What is SP (Sensory Processing)?
Sensory Solutions in the classroom
The information that follows can also be read in Sensory Solutions in the classroom. In this book we provide plenty of examples and background information!
Everything about our body is of course a great miracle. But Sensory Processing (SP) is a very special miracle. It is the fantastic cooperation between the senses and the brain.
Sensory processing is a main task of your body. Sensory processing is something that everyone does all the time, everywhere. You too. Now. At this moment, and the next, and the next, you are receiving all kinds of input through your senses. Input such as colours, smells and sounds. This input is passed on to the brain. The brain will process the input and assess whether a response is necessary.
Depending on the evaluation of the input, an action follows, such as:
- you pinch your nose because you think something smells (scent input)
- you turn the music down because it is too loud (sound input).
There are always sensory stimuli
Through SP, we expercience the outside world and our ‘inside world’. By registering and processing input, we are in contact with the world, our environment, with each other and with ourselves. Yet we know little about this proces and we hardly notice it. You are always busy with sensory input from outside and inside the body, because you are constantly receiving input through your senses. For example, at one moment in time this may happen; you are
- looking at a video
- balancing on two legs of your chair
- listening to what the presenter says in the video
- feeling it’s hot in the room
- smelling the smell of freshly cut grass
- moving your pencil between your fingers
- tasting the apple you ate
- noticing that you need to go to the toilet
In the meantime, much, much more sensory input is processed by the body, but you are not aware of all of it. You would go crazy if you were aware of all sensory input. For example, you do not consciously receive input that keeps repeating itself (such as the sound of a ticking clock). This input has no function. You no longer hear the ticking. Unless you’re overresponsive, but more on that later.
With (the proverbial) SPi-glasses on you see that you are always busy with sensory input from outside and inside the body. You know that the brain is busy processing all this input and that behavior is partly a result of how the brain does this. With the SPi-glasses on, you assess people’s behavior in a different way. You see whether people show through their actions whether they need more or less sensory input.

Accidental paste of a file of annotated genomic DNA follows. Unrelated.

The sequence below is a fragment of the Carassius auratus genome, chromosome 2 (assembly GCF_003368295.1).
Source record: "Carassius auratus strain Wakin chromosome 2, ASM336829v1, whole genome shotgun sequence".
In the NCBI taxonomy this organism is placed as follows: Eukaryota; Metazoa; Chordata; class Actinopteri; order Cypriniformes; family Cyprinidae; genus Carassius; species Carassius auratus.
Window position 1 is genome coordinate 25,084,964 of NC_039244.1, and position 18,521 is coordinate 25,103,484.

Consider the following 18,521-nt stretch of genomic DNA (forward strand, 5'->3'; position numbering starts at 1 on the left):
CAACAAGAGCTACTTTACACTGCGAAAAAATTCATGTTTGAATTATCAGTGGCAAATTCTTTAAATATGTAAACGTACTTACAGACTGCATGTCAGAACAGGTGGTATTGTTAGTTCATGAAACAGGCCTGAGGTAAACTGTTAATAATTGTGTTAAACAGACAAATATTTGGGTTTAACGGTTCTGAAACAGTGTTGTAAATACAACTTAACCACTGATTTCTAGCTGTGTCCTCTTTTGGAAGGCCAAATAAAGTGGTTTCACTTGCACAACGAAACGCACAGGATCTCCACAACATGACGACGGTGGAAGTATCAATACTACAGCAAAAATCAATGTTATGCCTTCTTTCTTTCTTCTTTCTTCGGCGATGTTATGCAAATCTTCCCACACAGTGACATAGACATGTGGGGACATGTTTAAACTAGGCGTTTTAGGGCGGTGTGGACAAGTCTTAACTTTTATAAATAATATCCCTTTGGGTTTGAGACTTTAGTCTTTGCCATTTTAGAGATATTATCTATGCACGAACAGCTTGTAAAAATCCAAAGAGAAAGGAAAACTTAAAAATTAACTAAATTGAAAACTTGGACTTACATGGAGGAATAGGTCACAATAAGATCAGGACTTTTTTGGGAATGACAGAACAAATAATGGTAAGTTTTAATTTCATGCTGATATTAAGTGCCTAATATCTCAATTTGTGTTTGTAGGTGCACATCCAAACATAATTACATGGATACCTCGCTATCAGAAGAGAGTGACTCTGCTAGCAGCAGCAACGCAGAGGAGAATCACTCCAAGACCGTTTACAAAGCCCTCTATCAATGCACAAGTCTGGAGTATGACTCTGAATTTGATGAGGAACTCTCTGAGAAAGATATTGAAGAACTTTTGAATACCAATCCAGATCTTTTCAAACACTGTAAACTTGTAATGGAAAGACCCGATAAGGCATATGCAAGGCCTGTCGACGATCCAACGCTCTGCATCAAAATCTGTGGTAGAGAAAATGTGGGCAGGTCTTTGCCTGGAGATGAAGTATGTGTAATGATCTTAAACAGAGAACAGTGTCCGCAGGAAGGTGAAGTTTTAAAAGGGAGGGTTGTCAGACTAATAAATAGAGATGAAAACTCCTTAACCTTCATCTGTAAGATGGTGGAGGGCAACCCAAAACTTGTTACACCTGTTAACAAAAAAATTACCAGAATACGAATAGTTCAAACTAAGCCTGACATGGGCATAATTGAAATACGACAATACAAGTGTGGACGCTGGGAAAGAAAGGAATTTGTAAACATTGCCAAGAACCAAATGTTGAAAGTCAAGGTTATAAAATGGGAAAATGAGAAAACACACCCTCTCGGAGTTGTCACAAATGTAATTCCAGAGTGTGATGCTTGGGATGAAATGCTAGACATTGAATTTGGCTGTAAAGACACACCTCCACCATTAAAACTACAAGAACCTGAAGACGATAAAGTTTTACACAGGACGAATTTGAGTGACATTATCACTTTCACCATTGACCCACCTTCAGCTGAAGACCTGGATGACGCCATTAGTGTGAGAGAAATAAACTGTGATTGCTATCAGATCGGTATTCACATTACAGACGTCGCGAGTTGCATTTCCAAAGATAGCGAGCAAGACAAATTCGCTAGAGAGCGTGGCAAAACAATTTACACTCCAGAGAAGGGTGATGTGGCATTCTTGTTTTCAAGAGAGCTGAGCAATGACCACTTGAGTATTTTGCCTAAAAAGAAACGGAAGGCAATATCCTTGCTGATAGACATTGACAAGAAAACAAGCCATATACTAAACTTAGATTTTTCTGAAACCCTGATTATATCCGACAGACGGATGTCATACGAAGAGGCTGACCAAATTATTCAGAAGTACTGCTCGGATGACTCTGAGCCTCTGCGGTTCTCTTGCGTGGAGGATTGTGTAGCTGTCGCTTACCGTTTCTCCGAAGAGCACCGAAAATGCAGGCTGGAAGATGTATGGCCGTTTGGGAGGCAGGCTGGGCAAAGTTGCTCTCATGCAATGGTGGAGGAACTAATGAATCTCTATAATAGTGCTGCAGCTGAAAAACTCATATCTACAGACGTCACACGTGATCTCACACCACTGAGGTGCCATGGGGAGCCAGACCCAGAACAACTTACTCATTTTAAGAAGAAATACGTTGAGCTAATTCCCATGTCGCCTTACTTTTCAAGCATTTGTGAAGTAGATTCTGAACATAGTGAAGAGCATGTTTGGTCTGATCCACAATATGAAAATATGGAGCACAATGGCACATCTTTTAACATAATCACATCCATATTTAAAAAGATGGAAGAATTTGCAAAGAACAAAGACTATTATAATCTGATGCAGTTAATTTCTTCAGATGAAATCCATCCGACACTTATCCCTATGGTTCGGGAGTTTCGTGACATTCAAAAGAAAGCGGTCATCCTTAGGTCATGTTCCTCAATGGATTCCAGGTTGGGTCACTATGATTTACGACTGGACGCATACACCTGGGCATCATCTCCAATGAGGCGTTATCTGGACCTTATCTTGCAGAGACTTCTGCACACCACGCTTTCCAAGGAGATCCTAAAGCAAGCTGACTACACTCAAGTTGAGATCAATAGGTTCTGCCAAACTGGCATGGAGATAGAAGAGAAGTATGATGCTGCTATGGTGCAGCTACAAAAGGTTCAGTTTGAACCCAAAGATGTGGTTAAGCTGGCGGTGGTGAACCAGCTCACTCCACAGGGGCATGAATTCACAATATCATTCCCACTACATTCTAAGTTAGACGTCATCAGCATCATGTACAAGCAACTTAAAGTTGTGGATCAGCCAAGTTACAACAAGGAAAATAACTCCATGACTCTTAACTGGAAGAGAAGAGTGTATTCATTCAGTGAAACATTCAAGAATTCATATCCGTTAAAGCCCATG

The combination of receiving and processing information and the response to that information is what matters; this should be a fluent process.
How do you process sensory input?
For all actions you depend on the information you receive through your senses; you see, hear, feel, balance, move, smell, taste and react to it. The nervous system makes decisions all day long about whether something is important enough to pay attention to and whether something is good for the body or not. The brain does this by prioritizing input. Sensory input could be:
Very important, in other words VIP (Very Important to Process)
Input that can cause damage to the body and that has to do with survival must always be VIP . This input warn us of danger, such as:
- The water coming out of the shower head is piping hot.
When you feel that the water from the shower is scalding hot, then you need to take action, because letting it continue touching you, will burn your skin.
Input that is very nice, has your preference or is very annoying and therefore needs your attention, is interesting, such as:
- The beep of your phone.
This is the sound you have chosen to hear when you have received a new message.
This is input that ensures that we get through our day in a good way. It ensures that we make adjustments that suit the situation. Such as:
- You hear it starting to rain.
You think of the laundry, it’s still hanging outside. Smart to bring it in.
This is input that has been registered so often that it no longer receives special attention. This is why a large part of all sensory input remains in the background. It doesn’t reach the cerebral cortex. You do not notice this input, you do not become aware of it, so that you can continue with what you are doing. Input such as:
- The sound of the dryer running.
This is not an important sound to you. You will automatically hear it when the laundry is done, because then the dryer will beep.
But unfortunately, sometimes things go wrong. In this case the priority given to input is not correct and then a person is underresponsive or overresponsive.